Artist connects WKHS students to poetry
Students at William Kelley High School in Silver Bay were mesmerized as Kyle "Guante" Tran Myhre performed his poem "Family Business" during their college writing class May 10.
Tran Myhre, a spoken word artist based in Minneapolis, is a poet with a twist. His lyrical work comes alive when he removes his glasses and slips into character and raps about his fears of getting lost in the "family business" of custodial work.
After he finishes he asks the class what they noticed about the poem.
"You used concrete examples, like playing chess in the back room," senior Al Robertson said.
For many of the students, Guante's week-long residency at WKHS was an eye opening experience, showing them poetry could be about anything, not just the cryptic stanzas printed in their literature books that often seem to have little or nothing to do with their day-to-day lives. The artist's performance of his work grabbed the attention of students, causing them to take notice of the content as well as his style.
"His style is just so much how we talk, us as kids...I don't know it grabs my attention a little bit better," WKHS senior Max Andrus said. "His poetry is so interesting. The songs I listen to are like rap and stuff like that, and it completely connects to everything and you can connect poetry to everything."
Guante's residency was paid for by the Northern Lake County Arts Board, which supports and promotes the value of art and artistic expression in the area, putting particular emphasis on programs for youths and community cultural events.
At the start of his residence, Guante and the classes conducted a brainstorming activity where they thought about all the things that affect their lives, from a national level down to a personal level. The class recorded these "raw materials" of poetry on the chalkboard in teacher Katie Fritz's room. The list included everything from politics, poverty and school shootings to roads, isolation, boredom and even food.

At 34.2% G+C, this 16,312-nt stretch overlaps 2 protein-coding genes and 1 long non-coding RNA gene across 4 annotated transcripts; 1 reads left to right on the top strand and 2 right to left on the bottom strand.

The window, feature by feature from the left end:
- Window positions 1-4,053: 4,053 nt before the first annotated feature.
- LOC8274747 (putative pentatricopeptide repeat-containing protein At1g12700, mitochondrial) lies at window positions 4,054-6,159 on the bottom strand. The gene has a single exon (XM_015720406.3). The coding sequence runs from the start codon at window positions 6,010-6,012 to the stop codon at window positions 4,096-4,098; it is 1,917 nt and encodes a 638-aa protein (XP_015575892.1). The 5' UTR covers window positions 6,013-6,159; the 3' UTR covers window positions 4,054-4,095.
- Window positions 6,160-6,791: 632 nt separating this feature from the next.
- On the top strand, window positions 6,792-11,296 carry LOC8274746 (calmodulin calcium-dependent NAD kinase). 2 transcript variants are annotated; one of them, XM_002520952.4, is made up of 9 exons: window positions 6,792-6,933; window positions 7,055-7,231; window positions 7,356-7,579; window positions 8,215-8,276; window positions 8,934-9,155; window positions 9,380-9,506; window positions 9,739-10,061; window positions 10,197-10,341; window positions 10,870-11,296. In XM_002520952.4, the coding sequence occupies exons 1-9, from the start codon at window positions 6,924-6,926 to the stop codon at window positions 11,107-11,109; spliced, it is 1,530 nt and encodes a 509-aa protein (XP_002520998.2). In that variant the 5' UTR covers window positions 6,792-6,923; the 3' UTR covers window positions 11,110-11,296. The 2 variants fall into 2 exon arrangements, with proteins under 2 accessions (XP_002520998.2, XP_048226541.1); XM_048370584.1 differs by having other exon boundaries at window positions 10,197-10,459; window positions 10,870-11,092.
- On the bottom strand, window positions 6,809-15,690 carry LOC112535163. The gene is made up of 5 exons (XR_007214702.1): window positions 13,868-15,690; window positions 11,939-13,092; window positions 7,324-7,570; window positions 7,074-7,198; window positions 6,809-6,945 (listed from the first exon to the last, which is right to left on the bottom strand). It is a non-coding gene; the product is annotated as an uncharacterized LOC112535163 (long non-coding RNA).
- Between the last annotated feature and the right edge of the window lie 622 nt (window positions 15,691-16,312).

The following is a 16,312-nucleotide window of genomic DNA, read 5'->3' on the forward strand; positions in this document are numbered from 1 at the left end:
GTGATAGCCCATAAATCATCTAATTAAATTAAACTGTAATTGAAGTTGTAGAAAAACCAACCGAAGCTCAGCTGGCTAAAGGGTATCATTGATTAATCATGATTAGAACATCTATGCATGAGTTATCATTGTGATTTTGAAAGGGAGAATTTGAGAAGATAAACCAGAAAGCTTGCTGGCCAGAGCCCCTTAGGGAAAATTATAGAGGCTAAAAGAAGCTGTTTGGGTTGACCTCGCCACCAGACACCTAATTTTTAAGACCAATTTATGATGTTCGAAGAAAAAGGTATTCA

The class then conducted a similar exercise on their personal poetry. Students chose a topic and then wrote down everything they could think of about their subject, which would become the "bricks" for the poem they were building, according to Guante. The exercise helps kids translate their ideas, values and principles into a poem.
"We talk about how you take something that is abstract and make it concrete," Guante said. "How do you take something that is big and broad and zoom in on it so it is small. The metaphor that I like is that poetry isn't a movie, it's a photograph. You start with this whole giant story and you zoom in on the one single moment from that story and build the poem around that photograph instead."
The classes also took time to discuss and write about what makes their home on the North Shore unique and how stereotypes of rural life, both good and bad, can affect others' perspectives of Silver Bay.
"Poetry, especially spoken word, is a way to talk about where you're from and your community," Guante said. "What are the stereotypes associated with living up here, are there things that other people don't understand or that you could write about in a way to make them see it in a new light. That's always the most interesting thing to me and this is one of the areas where it is different here than in other areas. People have a sense of their community, which is cool."
Andrus thought even a little further outside the box and chose to write about a video game he enjoys, "Fortnite." The online multiplayer game pits groups of 100 players against each other for ultimate survival and with a little help from Guante, he saw a deeper meaning.
"When you drop down with all these other people, you're always competing in life, not just this video game," Andrus said. "It actually correlates to college and after college you're competing for jobs. I didn't think about that, but when he talked about it, it made me see it completely differently."